Europe should consider ending daylight-savings time because of the potential health benefits the change would have for residents, the European Parliament said in a prepared statement after MEPs approved a resolution on February 8 that requested a “thorough review” by the EU’s regulatory arm of the current time arrangements.
The goal of the resolution that was approved in Strasbourg, was to make the EU executive consider going back to a unified time regime, even after an end to daylight savings time. The European Commission began regulating time four decades ago by harmonizing on the internal market, notably in the areas of cross-border transport, and communications. At the time, the goal was to prevent divergent approaches from undermining the European single market. The possibility of adverse health effects from daylight savings time was first discussed in 1975.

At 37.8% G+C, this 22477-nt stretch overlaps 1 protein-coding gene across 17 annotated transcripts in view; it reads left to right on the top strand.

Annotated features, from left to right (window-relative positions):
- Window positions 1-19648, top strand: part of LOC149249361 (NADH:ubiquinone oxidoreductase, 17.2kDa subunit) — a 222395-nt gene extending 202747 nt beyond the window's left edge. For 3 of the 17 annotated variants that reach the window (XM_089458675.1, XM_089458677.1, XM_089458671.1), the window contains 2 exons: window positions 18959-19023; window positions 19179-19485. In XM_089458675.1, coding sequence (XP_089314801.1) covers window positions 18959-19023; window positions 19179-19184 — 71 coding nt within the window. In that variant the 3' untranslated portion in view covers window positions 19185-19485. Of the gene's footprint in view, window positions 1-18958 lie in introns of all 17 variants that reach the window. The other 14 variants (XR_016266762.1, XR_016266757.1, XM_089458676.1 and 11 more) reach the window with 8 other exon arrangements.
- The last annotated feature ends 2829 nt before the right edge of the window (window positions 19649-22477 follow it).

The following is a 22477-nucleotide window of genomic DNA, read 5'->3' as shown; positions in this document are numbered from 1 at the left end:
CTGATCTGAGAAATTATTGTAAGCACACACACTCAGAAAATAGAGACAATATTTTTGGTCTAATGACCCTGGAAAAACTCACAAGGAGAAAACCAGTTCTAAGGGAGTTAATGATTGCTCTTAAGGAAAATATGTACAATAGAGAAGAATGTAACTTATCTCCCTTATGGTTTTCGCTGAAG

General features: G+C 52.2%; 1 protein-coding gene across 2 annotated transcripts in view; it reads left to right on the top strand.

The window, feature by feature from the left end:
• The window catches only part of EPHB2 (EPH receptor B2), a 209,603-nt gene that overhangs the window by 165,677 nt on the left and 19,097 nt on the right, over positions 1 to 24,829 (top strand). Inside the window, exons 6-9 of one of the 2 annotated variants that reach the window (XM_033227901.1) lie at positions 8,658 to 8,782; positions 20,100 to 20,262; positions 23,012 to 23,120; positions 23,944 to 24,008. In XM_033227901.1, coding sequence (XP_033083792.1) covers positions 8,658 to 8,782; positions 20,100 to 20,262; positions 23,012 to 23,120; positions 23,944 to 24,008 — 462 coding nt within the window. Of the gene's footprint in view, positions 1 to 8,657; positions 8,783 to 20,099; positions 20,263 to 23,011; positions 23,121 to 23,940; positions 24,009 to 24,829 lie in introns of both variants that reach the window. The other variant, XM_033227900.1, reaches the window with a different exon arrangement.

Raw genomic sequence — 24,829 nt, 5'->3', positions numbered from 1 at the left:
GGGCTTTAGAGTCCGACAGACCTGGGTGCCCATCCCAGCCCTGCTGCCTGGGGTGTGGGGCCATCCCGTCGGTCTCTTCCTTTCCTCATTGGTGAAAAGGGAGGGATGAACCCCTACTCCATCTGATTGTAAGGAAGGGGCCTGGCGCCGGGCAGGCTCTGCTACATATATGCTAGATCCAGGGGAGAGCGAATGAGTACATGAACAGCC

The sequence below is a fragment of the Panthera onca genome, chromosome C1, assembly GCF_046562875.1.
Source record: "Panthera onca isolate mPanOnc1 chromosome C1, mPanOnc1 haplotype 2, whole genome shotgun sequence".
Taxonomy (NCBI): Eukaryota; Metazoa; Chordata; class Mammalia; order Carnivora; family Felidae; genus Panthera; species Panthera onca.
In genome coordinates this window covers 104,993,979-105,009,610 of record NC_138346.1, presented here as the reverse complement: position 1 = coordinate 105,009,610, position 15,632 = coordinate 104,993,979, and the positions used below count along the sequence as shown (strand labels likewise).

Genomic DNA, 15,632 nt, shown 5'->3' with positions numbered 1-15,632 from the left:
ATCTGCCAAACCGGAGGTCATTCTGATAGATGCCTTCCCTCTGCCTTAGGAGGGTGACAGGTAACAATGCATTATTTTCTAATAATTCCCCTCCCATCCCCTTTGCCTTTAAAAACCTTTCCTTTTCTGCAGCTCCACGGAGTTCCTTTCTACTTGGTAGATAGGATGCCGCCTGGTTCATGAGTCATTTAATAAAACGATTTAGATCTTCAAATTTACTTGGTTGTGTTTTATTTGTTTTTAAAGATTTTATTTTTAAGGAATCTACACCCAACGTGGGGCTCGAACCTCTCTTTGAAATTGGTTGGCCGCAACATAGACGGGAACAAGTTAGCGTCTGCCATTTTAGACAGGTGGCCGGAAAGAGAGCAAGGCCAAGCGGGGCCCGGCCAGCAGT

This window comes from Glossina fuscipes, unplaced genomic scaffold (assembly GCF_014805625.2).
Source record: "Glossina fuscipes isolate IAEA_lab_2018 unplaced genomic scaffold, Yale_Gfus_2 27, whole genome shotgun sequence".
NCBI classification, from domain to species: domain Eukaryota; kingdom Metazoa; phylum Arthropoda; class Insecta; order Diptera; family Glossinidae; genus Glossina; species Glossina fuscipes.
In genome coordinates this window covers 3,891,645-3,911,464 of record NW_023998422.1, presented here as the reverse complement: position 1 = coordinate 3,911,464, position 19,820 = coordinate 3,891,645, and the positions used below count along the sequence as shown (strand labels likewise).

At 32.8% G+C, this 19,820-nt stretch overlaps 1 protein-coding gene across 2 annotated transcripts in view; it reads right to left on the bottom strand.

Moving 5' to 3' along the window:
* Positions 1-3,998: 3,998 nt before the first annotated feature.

European Commissioner Violeta Bulc said in the plenary session that the benefits to human health resulting from longer daylight must also be taken into consideration before a decision can be made. According to the European Parliament’s ex-post impact assessment, recent findings suggest that the effect on the human biorhythm may be more severe than previously thought. Bulc also added that the appetite to change the current legislation is at present limited in the EU member states.
Any change on behalf of the Commission won’t be adopted until at least next year, according to EU legislative practice.